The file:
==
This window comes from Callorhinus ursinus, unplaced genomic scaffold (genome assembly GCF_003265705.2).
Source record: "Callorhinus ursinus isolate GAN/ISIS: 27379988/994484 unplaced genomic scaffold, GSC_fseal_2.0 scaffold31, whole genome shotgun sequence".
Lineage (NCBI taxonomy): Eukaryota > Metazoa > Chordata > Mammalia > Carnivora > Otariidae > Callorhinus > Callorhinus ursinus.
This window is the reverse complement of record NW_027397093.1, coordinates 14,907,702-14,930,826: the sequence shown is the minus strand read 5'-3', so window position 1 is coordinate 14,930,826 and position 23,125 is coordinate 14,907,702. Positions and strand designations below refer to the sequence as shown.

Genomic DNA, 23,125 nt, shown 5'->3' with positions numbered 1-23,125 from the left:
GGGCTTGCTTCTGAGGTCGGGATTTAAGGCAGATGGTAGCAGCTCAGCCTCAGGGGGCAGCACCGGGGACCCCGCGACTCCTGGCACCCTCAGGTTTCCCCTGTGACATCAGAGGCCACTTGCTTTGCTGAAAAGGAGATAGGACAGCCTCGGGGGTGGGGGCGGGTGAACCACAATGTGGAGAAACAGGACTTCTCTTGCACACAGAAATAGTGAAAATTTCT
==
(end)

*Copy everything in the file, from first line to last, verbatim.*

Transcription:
This window comes from Callorhinus ursinus, unplaced genomic scaffold (genome assembly GCF_003265705.2).
Source record: "Callorhinus ursinus isolate GAN/ISIS: 27379988/994484 unplaced genomic scaffold, GSC_fseal_2.0 scaffold31, whole genome shotgun sequence".
Lineage (NCBI taxonomy): Eukaryota > Metazoa > Chordata > Mammalia > Carnivora > Otariidae > Callorhinus > Callorhinus ursinus.
This window is the reverse complement of record NW_027397093.1, coordinates 14,907,702-14,930,826: the sequence shown is the minus strand read 5'-3', so window position 1 is coordinate 14,930,826 and position 23,125 is coordinate 14,907,702. Positions and strand designations below refer to the sequence as shown.

Genomic DNA, 23,125 nt, shown 5'->3' with positions numbered 1-23,125 from the left:
GGGCTTGCTTCTGAGGTCGGGATTTAAGGCAGATGGTAGCAGCTCAGCCTCAGGGGGCAGCACCGGGGACCCCGCGACTCCTGGCACCCTCAGGTTTCCCCTGTGACATCAGAGGCCACTTGCTTTGCTGAAAAGGAGATAGGACAGCCTCGGGGGTGGGGGCGGGTGAACCACAATGTGGAGAAACAGGACTTCTCTTGCACACAGAAATAGTGAAAATTTCT